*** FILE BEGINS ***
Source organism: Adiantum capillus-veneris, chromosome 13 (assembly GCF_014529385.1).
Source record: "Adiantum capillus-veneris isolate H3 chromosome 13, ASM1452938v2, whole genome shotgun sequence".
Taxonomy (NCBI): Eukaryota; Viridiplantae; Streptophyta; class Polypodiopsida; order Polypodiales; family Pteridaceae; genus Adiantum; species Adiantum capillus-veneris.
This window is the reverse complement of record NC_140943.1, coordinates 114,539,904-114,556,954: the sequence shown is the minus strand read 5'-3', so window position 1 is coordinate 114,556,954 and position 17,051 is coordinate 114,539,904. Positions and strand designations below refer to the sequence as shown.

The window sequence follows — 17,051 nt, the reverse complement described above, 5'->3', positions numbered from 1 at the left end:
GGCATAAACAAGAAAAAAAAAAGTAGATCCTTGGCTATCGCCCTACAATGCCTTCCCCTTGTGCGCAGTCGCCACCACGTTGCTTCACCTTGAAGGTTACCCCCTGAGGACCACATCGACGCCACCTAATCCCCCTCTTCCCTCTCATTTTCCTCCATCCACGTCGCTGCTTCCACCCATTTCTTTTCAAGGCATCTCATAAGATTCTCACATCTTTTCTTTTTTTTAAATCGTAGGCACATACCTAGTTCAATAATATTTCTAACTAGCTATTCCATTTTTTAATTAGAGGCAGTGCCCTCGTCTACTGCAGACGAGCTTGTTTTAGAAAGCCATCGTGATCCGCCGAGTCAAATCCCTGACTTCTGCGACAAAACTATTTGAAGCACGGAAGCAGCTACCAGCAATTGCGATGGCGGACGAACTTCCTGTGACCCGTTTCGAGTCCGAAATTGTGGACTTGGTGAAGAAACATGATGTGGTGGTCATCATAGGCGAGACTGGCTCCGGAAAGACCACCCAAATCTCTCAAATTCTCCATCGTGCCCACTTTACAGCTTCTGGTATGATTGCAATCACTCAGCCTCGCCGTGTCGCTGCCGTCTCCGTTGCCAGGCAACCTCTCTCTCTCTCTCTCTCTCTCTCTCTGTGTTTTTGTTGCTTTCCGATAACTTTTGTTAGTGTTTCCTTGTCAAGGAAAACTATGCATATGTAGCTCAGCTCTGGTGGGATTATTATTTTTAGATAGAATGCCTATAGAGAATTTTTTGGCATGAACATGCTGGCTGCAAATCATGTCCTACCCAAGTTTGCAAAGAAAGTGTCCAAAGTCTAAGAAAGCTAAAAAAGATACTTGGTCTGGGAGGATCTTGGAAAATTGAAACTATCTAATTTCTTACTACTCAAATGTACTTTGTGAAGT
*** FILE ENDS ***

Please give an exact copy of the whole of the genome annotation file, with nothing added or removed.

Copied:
Source organism: Adiantum capillus-veneris, chromosome 13 (assembly GCF_014529385.1).
Source record: "Adiantum capillus-veneris isolate H3 chromosome 13, ASM1452938v2, whole genome shotgun sequence".
Taxonomy (NCBI): Eukaryota; Viridiplantae; Streptophyta; class Polypodiopsida; order Polypodiales; family Pteridaceae; genus Adiantum; species Adiantum capillus-veneris.
This window is the reverse complement of record NC_140943.1, coordinates 114,539,904-114,556,954: the sequence shown is the minus strand read 5'-3', so window position 1 is coordinate 114,556,954 and position 17,051 is coordinate 114,539,904. Positions and strand designations below refer to the sequence as shown.

The window sequence follows — 17,051 nt, the reverse complement described above, 5'->3', positions numbered from 1 at the left end:
GGCATAAACAAGAAAAAAAAAAGTAGATCCTTGGCTATCGCCCTACAATGCCTTCCCCTTGTGCGCAGTCGCCACCACGTTGCTTCACCTTGAAGGTTACCCCCTGAGGACCACATCGACGCCACCTAATCCCCCTCTTCCCTCTCATTTTCCTCCATCCACGTCGCTGCTTCCACCCATTTCTTTTCAAGGCATCTCATAAGATTCTCACATCTTTTCTTTTTTTTAAATCGTAGGCACATACCTAGTTCAATAATATTTCTAACTAGCTATTCCATTTTTTAATTAGAGGCAGTGCCCTCGTCTACTGCAGACGAGCTTGTTTTAGAAAGCCATCGTGATCCGCCGAGTCAAATCCCTGACTTCTGCGACAAAACTATTTGAAGCACGGAAGCAGCTACCAGCAATTGCGATGGCGGACGAACTTCCTGTGACCCGTTTCGAGTCCGAAATTGTGGACTTGGTGAAGAAACATGATGTGGTGGTCATCATAGGCGAGACTGGCTCCGGAAAGACCACCCAAATCTCTCAAATTCTCCATCGTGCCCACTTTACAGCTTCTGGTATGATTGCAATCACTCAGCCTCGCCGTGTCGCTGCCGTCTCCGTTGCCAGGCAACCTCTCTCTCTCTCTCTCTCTCTCTCTCTGTGTTTTTGTTGCTTTCCGATAACTTTTGTTAGTGTTTCCTTGTCAAGGAAAACTATGCATATGTAGCTCAGCTCTGGTGGGATTATTATTTTTAGATAGAATGCCTATAGAGAATTTTTTGGCATGAACATGCTGGCTGCAAATCATGTCCTACCCAAGTTTGCAAAGAAAGTGTCCAAAGTCTAAGAAAGCTAAAAAAGATACTTGGTCTGGGAGGATCTTGGAAAATTGAAACTATCTAATTTCTTACTACTCAAATGTACTTTGTGAAGT